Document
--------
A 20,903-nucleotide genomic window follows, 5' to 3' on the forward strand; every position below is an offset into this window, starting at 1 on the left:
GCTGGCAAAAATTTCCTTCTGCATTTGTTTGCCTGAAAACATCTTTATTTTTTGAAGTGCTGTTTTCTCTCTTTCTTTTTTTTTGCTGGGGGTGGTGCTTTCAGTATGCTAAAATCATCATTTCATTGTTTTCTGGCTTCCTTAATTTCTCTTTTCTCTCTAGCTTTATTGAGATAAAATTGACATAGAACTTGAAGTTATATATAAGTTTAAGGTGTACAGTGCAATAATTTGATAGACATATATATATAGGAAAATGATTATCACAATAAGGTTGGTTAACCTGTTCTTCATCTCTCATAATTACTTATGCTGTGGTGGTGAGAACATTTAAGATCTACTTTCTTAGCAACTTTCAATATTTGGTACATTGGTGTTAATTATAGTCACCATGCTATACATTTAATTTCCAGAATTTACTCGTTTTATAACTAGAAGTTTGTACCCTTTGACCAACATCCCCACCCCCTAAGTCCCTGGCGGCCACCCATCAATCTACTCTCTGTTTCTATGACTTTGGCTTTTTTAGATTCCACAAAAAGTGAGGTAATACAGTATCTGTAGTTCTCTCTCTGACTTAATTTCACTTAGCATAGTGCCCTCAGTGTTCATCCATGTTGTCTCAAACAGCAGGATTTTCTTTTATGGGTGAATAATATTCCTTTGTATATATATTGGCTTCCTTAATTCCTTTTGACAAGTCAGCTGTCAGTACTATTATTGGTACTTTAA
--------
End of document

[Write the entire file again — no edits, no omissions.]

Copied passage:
A 20,903-nucleotide genomic window follows, 5' to 3' on the forward strand; every position below is an offset into this window, starting at 1 on the left:
GCTGGCAAAAATTTCCTTCTGCATTTGTTTGCCTGAAAACATCTTTATTTTTTGAAGTGCTGTTTTCTCTCTTTCTTTTTTTTTGCTGGGGGTGGTGCTTTCAGTATGCTAAAATCATCATTTCATTGTTTTCTGGCTTCCTTAATTTCTCTTTTCTCTCTAGCTTTATTGAGATAAAATTGACATAGAACTTGAAGTTATATATAAGTTTAAGGTGTACAGTGCAATAATTTGATAGACATATATATATAGGAAAATGATTATCACAATAAGGTTGGTTAACCTGTTCTTCATCTCTCATAATTACTTATGCTGTGGTGGTGAGAACATTTAAGATCTACTTTCTTAGCAACTTTCAATATTTGGTACATTGGTGTTAATTATAGTCACCATGCTATACATTTAATTTCCAGAATTTACTCGTTTTATAACTAGAAGTTTGTACCCTTTGACCAACATCCCCACCCCCTAAGTCCCTGGCGGCCACCCATCAATCTACTCTCTGTTTCTATGACTTTGGCTTTTTTAGATTCCACAAAAAGTGAGGTAATACAGTATCTGTAGTTCTCTCTCTGACTTAATTTCACTTAGCATAGTGCCCTCAGTGTTCATCCATGTTGTCTCAAACAGCAGGATTTTCTTTTATGGGTGAATAATATTCCTTTGTATATATATTGGCTTCCTTAATTCCTTTTGACAAGTCAGCTGTCAGTACTATTATTGGTACTTTAA